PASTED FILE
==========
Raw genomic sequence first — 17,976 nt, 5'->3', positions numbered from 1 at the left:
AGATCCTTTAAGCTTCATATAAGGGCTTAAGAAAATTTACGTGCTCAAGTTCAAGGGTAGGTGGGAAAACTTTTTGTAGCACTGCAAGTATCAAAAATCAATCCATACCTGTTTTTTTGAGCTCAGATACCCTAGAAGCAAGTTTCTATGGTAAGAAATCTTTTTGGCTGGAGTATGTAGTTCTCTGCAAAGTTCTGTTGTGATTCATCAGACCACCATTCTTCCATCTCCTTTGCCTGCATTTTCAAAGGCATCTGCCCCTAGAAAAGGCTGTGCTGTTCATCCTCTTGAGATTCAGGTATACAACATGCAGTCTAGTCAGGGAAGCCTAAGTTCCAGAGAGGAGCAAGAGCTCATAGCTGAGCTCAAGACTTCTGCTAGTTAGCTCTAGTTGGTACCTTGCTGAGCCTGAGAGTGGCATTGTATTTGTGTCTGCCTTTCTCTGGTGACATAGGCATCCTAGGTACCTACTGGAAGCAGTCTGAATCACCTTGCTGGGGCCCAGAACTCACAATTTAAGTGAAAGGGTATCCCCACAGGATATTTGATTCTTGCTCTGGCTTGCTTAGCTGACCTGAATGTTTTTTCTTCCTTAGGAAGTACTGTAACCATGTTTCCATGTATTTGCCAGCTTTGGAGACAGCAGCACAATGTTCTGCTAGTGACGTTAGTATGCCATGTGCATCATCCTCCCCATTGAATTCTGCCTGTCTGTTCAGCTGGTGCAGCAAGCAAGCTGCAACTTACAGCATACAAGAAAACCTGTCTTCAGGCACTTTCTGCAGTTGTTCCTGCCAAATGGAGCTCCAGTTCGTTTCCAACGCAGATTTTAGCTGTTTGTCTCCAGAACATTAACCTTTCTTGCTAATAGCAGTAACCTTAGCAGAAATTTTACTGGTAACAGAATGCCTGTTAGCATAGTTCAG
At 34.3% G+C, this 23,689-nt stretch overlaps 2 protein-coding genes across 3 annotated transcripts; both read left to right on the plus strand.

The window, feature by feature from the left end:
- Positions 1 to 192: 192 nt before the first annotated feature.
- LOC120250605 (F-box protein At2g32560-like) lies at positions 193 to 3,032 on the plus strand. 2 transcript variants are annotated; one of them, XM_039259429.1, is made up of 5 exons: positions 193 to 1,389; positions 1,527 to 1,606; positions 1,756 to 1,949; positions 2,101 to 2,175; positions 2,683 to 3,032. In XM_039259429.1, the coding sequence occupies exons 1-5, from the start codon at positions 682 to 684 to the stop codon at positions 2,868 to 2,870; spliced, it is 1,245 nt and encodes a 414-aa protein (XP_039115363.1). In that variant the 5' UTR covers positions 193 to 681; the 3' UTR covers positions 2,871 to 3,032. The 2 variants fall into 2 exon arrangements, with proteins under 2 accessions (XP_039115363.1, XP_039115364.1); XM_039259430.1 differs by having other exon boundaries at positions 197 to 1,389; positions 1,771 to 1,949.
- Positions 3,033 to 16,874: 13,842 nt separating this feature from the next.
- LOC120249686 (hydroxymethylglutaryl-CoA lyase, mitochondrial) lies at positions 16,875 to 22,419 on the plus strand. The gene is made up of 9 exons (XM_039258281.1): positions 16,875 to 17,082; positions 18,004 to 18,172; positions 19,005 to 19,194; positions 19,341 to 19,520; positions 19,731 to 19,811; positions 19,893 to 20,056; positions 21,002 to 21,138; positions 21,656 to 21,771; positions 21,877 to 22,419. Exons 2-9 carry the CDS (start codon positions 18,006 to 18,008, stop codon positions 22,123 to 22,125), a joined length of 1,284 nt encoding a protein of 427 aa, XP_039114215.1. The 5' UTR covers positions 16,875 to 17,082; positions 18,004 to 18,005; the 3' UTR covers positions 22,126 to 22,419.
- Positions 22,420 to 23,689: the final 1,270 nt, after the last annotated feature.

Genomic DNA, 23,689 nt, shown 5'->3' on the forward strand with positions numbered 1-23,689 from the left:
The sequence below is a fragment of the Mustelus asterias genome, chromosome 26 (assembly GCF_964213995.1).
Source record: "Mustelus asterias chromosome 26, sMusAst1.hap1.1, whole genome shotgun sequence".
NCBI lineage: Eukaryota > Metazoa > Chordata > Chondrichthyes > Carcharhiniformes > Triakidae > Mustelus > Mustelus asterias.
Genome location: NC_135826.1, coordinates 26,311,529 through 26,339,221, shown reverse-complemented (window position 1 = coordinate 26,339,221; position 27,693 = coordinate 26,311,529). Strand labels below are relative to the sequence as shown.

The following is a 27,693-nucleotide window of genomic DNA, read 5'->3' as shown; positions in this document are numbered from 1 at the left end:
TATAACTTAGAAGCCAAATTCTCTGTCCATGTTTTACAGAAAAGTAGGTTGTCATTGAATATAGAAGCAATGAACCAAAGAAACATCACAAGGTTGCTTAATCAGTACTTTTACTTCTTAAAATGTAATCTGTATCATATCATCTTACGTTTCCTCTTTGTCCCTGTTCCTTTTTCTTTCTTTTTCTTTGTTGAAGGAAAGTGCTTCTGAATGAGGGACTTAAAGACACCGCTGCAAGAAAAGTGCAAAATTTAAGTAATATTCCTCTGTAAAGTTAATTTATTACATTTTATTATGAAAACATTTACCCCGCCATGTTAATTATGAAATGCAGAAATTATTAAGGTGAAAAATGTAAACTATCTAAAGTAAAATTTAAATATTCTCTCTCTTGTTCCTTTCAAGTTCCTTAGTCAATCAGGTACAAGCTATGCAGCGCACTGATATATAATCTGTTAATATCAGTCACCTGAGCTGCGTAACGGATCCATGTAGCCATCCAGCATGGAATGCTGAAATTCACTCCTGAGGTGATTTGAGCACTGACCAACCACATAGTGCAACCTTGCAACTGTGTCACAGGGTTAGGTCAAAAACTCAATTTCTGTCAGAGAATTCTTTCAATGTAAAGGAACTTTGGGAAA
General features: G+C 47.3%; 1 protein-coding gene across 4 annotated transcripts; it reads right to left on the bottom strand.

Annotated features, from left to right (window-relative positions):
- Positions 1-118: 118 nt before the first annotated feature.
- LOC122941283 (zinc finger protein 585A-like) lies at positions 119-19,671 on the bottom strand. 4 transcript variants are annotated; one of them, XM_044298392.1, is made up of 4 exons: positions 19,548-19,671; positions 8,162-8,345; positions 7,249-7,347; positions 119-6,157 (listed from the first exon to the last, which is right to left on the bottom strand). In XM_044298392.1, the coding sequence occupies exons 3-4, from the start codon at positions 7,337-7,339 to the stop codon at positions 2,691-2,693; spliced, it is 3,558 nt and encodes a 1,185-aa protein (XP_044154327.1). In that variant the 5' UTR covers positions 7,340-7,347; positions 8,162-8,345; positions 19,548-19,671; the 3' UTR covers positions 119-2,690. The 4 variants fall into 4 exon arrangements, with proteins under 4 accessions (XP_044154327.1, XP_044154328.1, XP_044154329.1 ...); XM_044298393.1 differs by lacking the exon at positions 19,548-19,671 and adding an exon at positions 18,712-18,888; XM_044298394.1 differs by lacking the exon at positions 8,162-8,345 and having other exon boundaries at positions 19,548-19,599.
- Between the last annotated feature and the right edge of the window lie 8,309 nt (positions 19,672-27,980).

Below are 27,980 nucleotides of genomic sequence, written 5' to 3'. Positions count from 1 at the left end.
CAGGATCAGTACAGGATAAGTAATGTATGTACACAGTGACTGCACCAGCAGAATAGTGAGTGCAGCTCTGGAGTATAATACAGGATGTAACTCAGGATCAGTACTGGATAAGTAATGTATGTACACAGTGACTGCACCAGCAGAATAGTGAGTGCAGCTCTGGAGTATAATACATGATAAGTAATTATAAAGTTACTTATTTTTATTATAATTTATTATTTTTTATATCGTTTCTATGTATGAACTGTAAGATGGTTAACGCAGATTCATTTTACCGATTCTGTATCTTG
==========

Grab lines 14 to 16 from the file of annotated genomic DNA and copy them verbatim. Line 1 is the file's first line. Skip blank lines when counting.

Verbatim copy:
Genome location: NC_135826.1, coordinates 26,311,529 through 26,339,221, shown reverse-complemented (window position 1 = coordinate 26,339,221; position 27,693 = coordinate 26,311,529). Strand labels below are relative to the sequence as shown.

The following is a 27,693-nucleotide window of genomic DNA, read 5'->3' as shown; positions in this document are numbered from 1 at the left end:
TATAACTTAGAAGCCAAATTCTCTGTCCATGTTTTACAGAAAAGTAGGTTGTCATTGAATATAGAAGCAATGAACCAAAGAAACATCACAAGGTTGCTTAATCAGTACTTTTACTTCTTAAAATGTAATCTGTATCATATCATCTTACGTTTCCTCTTTGTCCCTGTTCCTTTTTCTTTCTTTTTCTTTGTTGAAGGAAAGTGCTTCTGAATGAGGGACTTAAAGACACCGCTGCAAGAAAAGTGCAAAATTTAAGTAATATTCCTCTGTAAAGTTAATTTATTACATTTTATTATGAAAACATTTACCCCGCCATGTTAATTATGAAATGCAGAAATTATTAAGGTGAAAAATGTAAACTATCTAAAGTAAAATTTAAATATTCTCTCTCTTGTTCCTTTCAAGTTCCTTAGTCAATCAGGTACAAGCTATGCAGCGCACTGATATATAATCTGTTAATATCAGTCACCTGAGCTGCGTAACGGATCCATGTAGCCATCCAGCATGGAATGCTGAAATTCACTCCTGAGGTGATTTGAGCACTGACCAACCACATAGTGCAACCTTGCAACTGTGTCACAGGGTTAGGTCAAAAACTCAATTTCTGTCAGAGAATTCTTTCAATGTAAAGGAACTTTGGGAAA